Need to strike at the root of terrorism: Ex-IAF Chief
‘Need numbers & must be prepared for extensive and intense war’
Air Chief Marshal (retd) Anil Yashwant Tipnis took over as the 18th Chief of Air Staff in 1998 and retired in 2001 after completing 41+ years in uniform. His tenure saw the first deployment of Indian Air Force combat aircraft in action since the 1971 war. When the fighting at Kargil erupted, the IAF was deployed to attack intruders’ positions in the high altitude areas. Throughout the course of operations, he was deeply involved in overseeing the conduct of operations. In Dehradun to attend an event recently, the former IAF chief shared his views on issues ranging from terrorism to nationalism and substance abuse in a conversation with Paritosh Kimothi of The Pioneer.
What is your opinion about the Balakot air strikes carried out earlier this year?
It has been my view for long that India has been amiss in not categorising terror attacks as acts of war committed without declaration of war. There are three scenarios in terror- one in which it is state sponsored, the second in which the state turns a blind eye to it and the third in which the host state does not want the terror elements to operate from its land. In order to eradicate terror we must target the root- the volcano itself instead of tackling fires. Balakot was a miracle- apart from the preparation, skill and intelligence including real time inputs, it also took political leadership and will. By going about his seemingly routine activities despite facing criticism after the Pulwama terror attack, the Prime Minister effectively camouflaged our plan and helped us catch the terrorists unaware. It is vital to target their think tanks because there is nothing like eradicating the heads of such operations.
Wing commander Abhinandan Varthaman was flying an upgraded MiG 21 when he shot down a Pakistani F-16 and had to bail out too. You too have flown the earlier version of this fighter- your views on it and whether it should be decommissioned?
What Abhinandan did was commendable- when he realised that he was on the fire radar of the enemy fighter he ended up taking one of the enemy fighters down with him. The MiG 21 Bison is considerably upgraded than the earlier version. As far as its decommissioning is concerned, one must understand that one doesn’t throw away a thing just because it’s old. Unless one has something better to use, it is practical to use what is available.
India has enhanced its air capacity with Apache strike helicopters and 36 Rafale fighters are also expected. How will these bolster India’s military strength?
The State of the air force is not encouraging. The Apaches and Rafale will definitely augment our capability but we need numbers. While in service I had flown the Rafale in France during 2000. It has terrain following radar, better missiles and is quite superior. But at that time, I had asked for about 126 Rafales, what will a mere 36 do? The Apache strike helicopter is also good but suited more to the battlefield. In the scenario we are facing- that of terrorism rather than conventional warfare, we need more numbers.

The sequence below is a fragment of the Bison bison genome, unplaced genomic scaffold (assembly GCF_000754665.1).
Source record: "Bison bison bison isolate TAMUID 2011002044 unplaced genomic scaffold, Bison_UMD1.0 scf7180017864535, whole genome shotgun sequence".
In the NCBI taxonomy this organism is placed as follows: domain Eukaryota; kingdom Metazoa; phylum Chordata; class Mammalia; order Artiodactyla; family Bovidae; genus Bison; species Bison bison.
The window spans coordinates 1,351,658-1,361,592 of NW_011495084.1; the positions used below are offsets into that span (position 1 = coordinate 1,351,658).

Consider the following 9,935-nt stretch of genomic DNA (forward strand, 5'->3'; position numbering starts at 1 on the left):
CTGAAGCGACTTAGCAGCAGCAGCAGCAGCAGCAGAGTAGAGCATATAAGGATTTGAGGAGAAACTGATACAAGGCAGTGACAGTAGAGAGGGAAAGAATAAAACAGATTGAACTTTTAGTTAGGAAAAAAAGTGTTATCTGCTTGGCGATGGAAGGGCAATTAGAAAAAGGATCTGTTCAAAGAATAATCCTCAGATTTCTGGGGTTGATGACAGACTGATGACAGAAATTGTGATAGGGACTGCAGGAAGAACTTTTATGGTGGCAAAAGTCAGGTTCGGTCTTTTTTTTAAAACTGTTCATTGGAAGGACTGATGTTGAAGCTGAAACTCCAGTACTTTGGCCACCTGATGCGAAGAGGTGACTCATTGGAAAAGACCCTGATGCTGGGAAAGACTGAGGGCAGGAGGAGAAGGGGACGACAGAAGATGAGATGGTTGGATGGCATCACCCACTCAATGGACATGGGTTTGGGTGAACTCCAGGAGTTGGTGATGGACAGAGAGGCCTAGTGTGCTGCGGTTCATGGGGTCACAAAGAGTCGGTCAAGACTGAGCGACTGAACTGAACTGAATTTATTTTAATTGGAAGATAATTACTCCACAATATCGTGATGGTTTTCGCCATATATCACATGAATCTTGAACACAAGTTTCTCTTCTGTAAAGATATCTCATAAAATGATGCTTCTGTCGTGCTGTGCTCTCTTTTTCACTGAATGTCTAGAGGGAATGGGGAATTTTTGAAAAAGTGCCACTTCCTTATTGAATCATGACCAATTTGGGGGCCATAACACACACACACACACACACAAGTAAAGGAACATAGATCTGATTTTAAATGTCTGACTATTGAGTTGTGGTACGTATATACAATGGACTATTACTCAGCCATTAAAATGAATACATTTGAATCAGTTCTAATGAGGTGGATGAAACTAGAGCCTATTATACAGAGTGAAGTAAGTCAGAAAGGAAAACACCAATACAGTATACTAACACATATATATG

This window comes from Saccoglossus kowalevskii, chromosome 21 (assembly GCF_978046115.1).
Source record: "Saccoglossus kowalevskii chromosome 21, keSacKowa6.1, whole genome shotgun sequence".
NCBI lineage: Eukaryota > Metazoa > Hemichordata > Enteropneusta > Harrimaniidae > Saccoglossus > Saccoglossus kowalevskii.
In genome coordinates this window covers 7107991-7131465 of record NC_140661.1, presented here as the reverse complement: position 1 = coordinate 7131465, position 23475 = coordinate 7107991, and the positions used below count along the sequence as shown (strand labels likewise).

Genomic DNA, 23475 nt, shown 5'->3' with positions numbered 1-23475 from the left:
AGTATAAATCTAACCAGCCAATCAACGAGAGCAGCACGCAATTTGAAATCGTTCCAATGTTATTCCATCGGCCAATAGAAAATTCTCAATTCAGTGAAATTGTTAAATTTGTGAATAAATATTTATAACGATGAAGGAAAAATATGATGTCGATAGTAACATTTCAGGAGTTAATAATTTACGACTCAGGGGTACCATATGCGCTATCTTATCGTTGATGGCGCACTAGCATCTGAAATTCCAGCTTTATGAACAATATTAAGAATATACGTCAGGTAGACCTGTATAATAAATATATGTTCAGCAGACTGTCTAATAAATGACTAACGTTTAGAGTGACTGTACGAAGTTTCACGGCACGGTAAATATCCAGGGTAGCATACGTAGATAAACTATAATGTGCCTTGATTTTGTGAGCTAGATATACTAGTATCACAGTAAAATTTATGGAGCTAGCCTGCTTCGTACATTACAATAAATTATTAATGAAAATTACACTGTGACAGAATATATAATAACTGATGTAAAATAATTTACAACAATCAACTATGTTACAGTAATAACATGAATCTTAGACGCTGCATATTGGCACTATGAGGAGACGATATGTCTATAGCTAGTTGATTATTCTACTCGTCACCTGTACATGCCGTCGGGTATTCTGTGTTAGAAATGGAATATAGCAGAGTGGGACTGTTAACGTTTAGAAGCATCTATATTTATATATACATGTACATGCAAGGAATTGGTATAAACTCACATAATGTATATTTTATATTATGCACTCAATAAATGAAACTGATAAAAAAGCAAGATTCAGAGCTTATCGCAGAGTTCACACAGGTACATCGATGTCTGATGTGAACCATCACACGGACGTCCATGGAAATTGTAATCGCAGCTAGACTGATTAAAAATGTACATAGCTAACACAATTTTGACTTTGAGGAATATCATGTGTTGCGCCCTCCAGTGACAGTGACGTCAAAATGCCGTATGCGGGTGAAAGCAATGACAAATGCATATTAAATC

We need the numbers because we also need to take decisive action against the root of terrorism. In addition to other measures, we need to be militarily strong to fight an extensive and intense war. Mind you, the purpose of the armed forces is to be a deterrent but we have to be prepared.
For India, militarily speaking Pakistan seems to pose challenges. How do you view this and consider India’s position?
We shouldn’t gloat over our victories over Pakistan in the past. They have a capable army and air force too. The abrogation of Articles 370 and 35 A from Jammu and Kashmir was okay and separating Ladakh was a masterstroke but we shouldn’t let the situation remain static for long. If we want to take back Pakistan Occupied Kashmir, we must ensure that the people are with us. We won the 1971 war because the people of Bangladesh were also with us.
We already have some women qualified to be fighter pilots, do you see scope for more women joining the IAF to become fighter pilots?
One must understand that war is not glamorous- it involves considerable emotional trauma and physical pain for the person involved, family and society at large. It is not like they show in the movies. Even the psychological effect of a woman being captured and mistreated by the enemy is much more. Many want to be patriotic but we must understand that joining the armed forces is not the only way to be patriotic. We must accept biological limits. I have reservations on this issue but I think that rather than stopping it we must leave it to the ladies to decide.
In recent years there has been a rising trend of nationalism even as a segment espouses liberalism and looks down upon nationalism. What is your view on nationalism?
I believe nationalism is an essential requirement because you can’t feel for something unless there is an emotional attachment. We have family culture, school culture and also national values. We have a great culture and our philosophy is very deep but we don’t realise its depth and value.
What would you say to the youth at a time when an increasing number is falling prey to substance abuse?
People must understand that they shouldn’t ruin their lives for a momentary high. Those who encourage substance abuse, do so in order to exploit the addicts. Good health is vital- the ability to function at optimal level. Substance abuse deprives one of this.
Monday, 07 October 2019 | Pioneer
You might also like
- Bulbul kills 10 in Bengal, 1.8L evacuated November 11, 2019
- JP Nadda to reach Doon on Nov 15 November 11, 2019
- MP Tirath Singh Rawat & others hurt after car flips over November 11, 2019
- Kailashanand to contribute Rs 11 lakh for Ram temple November 11, 2019
- ABAP flays AIMIM chief’s statement over verdict November 11, 2019